Melissa Harris-Perry | February 24, 2013
>>> sky is the limit is the phrase that could deskrip our approach to campaign finance . he's a businessman and conservative activist wants to uncork the amount of money you can spend on candidates. under federal law , no one person can give more than $2500 to a single candidate in an election or 31800 to a party. this is the scalia and thomas free speech argument that they should not be limited.
>> absolutely. look, agate limits on contributions, there's no justification for limiting the amount of money a person can spend to project his message during an election other than to eliminate money on an election. they said it's an illegitimate purpose. there's no way under current precedent that these limits on contributions will be sustained. not only that, it's a good thing. we are talking about speech. it takes physical things to engage and project your message with an audience. that means money. the more money involved, the more speech we have. as much as someone may disagree with the expenditures, which is more dangerous, the government throddling speech.
>> on this one, i am more conflicted than i am on voting rights in part because i think money has a way to influence politics but also as much as 2012 told me there was lots of tinkering happening around voting rights , for all that money, they only bought the status quo, at least at the national level. tell me why there is a reason to tl throttle speech.
>> this goes back to 1976 case. in there, the court said with respect to expenditures which is what citizens united was about, money is more like speech. therefore, we are going to subject those to scrutiny and congress is going to be less likely to -- it's really important not to let all the political hoopla around citizens united trickle to this case. it's a separate issue. with the contributions, you can limit them because there's too much of a threat of corruption. it's not there's too much money in politics. this is a rational. i can lay so much money at your doorstep and to this point about aggregate limits. this is the strongest argument. i agree with that. it's to say the independent limits, the individual limits are i can only give so much to a particular candidate. it's not being challenges. what we are seeing challenged is the aggregate limit. am i blocked from giving to everyone at this table or capped out at a certain amount.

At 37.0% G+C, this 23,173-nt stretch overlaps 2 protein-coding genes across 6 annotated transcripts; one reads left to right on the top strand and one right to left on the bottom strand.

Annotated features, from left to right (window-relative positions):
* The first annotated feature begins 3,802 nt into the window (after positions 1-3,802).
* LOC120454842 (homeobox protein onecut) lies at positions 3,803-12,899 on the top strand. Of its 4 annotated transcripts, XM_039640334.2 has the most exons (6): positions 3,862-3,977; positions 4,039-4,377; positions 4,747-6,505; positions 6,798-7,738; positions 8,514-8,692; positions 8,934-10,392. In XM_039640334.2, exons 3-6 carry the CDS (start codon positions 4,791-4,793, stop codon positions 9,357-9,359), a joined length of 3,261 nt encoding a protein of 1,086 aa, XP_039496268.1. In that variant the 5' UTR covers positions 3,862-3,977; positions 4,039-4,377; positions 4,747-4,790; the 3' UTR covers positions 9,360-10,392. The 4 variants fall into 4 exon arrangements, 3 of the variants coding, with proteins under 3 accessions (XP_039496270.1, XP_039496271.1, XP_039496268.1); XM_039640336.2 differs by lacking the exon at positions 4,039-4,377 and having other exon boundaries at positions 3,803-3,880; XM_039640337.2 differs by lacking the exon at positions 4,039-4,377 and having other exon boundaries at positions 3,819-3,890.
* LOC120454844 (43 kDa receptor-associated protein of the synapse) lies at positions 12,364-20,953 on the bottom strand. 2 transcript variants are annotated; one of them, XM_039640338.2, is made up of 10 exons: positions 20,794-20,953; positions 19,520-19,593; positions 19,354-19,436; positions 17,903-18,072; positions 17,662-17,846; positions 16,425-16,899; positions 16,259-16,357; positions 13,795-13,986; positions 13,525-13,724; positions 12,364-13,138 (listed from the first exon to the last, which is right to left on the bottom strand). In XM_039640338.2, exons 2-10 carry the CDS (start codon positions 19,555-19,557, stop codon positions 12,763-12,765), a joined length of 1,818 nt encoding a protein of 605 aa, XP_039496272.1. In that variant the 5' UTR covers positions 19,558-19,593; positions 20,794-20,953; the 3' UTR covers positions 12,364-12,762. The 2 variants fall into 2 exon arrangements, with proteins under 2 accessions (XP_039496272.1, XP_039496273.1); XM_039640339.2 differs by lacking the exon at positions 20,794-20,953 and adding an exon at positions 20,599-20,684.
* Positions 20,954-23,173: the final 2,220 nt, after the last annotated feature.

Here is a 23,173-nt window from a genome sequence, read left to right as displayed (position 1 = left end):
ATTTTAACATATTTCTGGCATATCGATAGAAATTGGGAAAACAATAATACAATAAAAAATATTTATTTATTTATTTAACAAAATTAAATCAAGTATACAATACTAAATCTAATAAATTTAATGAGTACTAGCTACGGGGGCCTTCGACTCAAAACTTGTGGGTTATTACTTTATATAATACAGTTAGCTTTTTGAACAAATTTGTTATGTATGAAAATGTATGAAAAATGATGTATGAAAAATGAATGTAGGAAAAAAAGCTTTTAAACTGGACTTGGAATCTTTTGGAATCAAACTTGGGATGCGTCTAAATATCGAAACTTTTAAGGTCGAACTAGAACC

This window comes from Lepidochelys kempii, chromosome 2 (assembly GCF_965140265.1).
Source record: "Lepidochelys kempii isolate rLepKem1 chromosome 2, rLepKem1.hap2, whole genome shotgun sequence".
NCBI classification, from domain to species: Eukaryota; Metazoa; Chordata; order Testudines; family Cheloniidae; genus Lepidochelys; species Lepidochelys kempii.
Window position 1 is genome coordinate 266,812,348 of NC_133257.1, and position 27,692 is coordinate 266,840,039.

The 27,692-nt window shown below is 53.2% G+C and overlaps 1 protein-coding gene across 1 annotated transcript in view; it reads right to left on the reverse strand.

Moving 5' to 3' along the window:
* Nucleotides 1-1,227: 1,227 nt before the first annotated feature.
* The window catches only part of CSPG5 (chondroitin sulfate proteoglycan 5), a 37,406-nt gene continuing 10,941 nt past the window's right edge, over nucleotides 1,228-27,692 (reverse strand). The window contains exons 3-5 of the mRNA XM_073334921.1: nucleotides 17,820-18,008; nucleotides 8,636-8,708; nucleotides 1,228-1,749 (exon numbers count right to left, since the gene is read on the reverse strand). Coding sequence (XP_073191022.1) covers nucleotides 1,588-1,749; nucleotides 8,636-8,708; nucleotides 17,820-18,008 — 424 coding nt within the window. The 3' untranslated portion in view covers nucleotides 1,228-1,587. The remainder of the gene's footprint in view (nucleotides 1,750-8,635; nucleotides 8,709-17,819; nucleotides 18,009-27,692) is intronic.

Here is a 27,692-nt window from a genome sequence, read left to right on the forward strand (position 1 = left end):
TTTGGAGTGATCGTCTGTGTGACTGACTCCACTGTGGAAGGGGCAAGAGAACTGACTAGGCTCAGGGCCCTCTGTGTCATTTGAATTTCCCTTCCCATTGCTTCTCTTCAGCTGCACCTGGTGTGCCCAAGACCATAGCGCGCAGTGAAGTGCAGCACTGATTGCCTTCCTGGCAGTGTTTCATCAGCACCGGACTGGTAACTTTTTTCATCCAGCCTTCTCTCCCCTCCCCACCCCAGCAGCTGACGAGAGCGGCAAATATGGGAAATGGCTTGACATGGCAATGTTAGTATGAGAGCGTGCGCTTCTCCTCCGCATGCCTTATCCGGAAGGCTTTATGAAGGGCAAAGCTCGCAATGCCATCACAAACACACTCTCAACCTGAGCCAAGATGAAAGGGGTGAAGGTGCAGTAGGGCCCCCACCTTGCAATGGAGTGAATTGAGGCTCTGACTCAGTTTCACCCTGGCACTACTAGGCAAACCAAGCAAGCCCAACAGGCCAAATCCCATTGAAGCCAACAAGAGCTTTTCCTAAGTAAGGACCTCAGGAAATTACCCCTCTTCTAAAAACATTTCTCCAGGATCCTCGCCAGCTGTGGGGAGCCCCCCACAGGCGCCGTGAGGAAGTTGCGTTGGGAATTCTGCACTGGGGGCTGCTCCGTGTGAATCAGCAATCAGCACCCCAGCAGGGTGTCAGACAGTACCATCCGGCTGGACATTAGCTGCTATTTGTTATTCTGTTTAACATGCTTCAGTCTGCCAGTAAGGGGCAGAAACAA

>> i get this.
>> the argument still is there.
>> this is useful to me to think about expenditures and contributions. make that argument back.
>> it's critical, the cap on the total amount of money i can contribute and the cap on how much i can give to a person. there's no opportunity for the argument. there's no opportunity for anticorruption purpose if what i'm doing is being prevented from giving more money to other people. the bottom line is --
>> let me back up. i want to be sure folks understand this. if we are talking a $2600 cap on each individual lawmaker, but now spread it over more lawmakers and organizations, what you are saying is there's no corruption argument. the individual is still making, casting the vote in congress.
>> it's the strongest argument. a libertarian who is no friend of campaign contributions said it's the argument. if you give that amount of money to all these people and they, in turn, send it back to one individual, the individual, say it all goes to you, you know where to lay the wreath of gratitude.
>> in speech, you can't have measure upon measure. they can't protect one corruption by regulating another area of speech and so forth. it's a principle that is at least as recently as wisconsin right to life. the bottom line is aggregate caps on contributions have nothing to do with it. there is no question of buying a vote when you are being capped off and prevented from giving any and all money to somebody else. the real purpose of this is manifestly to throttle back the amount of money for speech.
>> this one is challenging because we talk the principle. the principle sounds reasonable on both sides, but the effects feel so enormous and measurable and impericle on the ground.
>> your audience might find interesting the book where public lost. it talks about the way the system itself gets bent away from one person, one vote, the independence of the government upon the people and the electorate into $1, one vote. how much time -- most of our lawmakers spend most of their time on the phone dialling for dollars. that krucorrupts the system. there are other ways of campaign finance reform . they are not my ideas, but they are brilliant. free access to television and public financing . one idea is to pay voters to bone up on the issues. take a day, two weeks before come election. go not 30 seconds but talk with the fellow citizens.
>> how much do i love that college professor and the likely idea of paying for homework. how the president is trying to influence the robert's court. it's not with dollars,